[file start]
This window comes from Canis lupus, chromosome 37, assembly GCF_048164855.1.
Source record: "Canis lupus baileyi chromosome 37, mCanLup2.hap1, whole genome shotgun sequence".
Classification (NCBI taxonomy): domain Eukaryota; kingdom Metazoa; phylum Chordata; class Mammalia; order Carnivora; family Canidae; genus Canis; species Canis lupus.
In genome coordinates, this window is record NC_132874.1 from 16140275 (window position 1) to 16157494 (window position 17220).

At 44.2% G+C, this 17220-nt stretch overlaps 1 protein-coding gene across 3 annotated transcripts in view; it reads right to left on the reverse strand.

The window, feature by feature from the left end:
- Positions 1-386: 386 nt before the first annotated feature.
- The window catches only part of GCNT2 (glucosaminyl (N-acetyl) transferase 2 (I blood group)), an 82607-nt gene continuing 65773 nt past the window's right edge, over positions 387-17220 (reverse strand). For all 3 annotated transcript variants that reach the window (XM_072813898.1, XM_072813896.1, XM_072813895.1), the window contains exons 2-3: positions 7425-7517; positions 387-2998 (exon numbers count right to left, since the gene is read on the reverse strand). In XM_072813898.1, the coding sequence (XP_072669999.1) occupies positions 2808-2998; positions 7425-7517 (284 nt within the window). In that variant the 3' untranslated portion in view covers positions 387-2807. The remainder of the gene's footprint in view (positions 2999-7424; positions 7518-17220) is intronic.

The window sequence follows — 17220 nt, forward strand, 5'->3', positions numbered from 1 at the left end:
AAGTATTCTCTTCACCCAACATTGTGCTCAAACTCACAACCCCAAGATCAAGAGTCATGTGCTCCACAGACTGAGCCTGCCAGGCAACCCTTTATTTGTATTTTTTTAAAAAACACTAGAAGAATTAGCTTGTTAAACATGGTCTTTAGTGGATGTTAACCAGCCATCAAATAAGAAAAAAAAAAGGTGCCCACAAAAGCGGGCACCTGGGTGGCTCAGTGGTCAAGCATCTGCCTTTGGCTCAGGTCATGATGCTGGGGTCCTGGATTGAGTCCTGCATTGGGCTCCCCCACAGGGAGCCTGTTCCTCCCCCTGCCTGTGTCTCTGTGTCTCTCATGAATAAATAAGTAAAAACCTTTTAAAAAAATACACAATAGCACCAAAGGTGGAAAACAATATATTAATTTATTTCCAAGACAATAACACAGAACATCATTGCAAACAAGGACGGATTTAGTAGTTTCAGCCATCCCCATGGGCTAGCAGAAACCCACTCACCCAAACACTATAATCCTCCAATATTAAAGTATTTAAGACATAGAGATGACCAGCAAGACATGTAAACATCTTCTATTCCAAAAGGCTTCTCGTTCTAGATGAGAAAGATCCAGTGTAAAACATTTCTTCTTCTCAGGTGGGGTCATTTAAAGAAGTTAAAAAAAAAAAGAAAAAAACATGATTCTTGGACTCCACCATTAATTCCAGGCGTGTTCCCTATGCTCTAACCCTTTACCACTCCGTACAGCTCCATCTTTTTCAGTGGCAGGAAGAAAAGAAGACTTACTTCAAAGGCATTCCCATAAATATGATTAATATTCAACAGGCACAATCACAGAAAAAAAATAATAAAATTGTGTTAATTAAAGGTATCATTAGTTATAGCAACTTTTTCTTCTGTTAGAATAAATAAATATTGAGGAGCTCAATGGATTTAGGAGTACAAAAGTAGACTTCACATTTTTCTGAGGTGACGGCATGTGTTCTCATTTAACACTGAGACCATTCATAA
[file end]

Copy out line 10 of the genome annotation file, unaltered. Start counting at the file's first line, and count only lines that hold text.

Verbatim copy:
AAGTATTCTCTTCACCCAACATTGTGCTCAAACTCACAACCCCAAGATCAAGAGTCATGTGCTCCACAGACTGAGCCTGCCAGGCAACCCTTTATTTGTATTTTTTTAAAAAACACTAGAAGAATTAGCTTGTTAAACATGGTCTTTAGTGGATGTTAACCAGCCATCAAATAAGAAAAAAAAAAGGTGCCCACAAAAGCGGGCACCTGGGTGGCTCAGTGGTCAAGCATCTGCCTTTGGCTCAGGTCATGATGCTGGGGTCCTGGATTGAGTCCTGCATTGGGCTCCCCCACAGGGAGCCTGTTCCTCCCCCTGCCTGTGTCTCTGTGTCTCTCATGAATAAATAAGTAAAAACCTTTTAAAAAAATACACAATAGCACCAAAGGTGGAAAACAATATATTAATTTATTTCCAAGACAATAACACAGAACATCATTGCAAACAAGGACGGATTTAGTAGTTTCAGCCATCCCCATGGGCTAGCAGAAACCCACTCACCCAAACACTATAATCCTCCAATATTAAAGTATTTAAGACATAGAGATGACCAGCAAGACATGTAAACATCTTCTATTCCAAAAGGCTTCTCGTTCTAGATGAGAAAGATCCAGTGTAAAACATTTCTTCTTCTCAGGTGGGGTCATTTAAAGAAGTTAAAAAAAAAAAGAAAAAAACATGATTCTTGGACTCCACCATTAATTCCAGGCGTGTTCCCTATGCTCTAACCCTTTACCACTCCGTACAGCTCCATCTTTTTCAGTGGCAGGAAGAAAAGAAGACTTACTTCAAAGGCATTCCCATAAATATGATTAATATTCAACAGGCACAATCACAGAAAAAAAATAATAAAATTGTGTTAATTAAAGGTATCATTAGTTATAGCAACTTTTTCTTCTGTTAGAATAAATAAATATTGAGGAGCTCAATGGATTTAGGAGTACAAAAGTAGACTTCACATTTTTCTGAGGTGACGGCATGTGTTCTCATTTAACACTGAGACCATTCATAA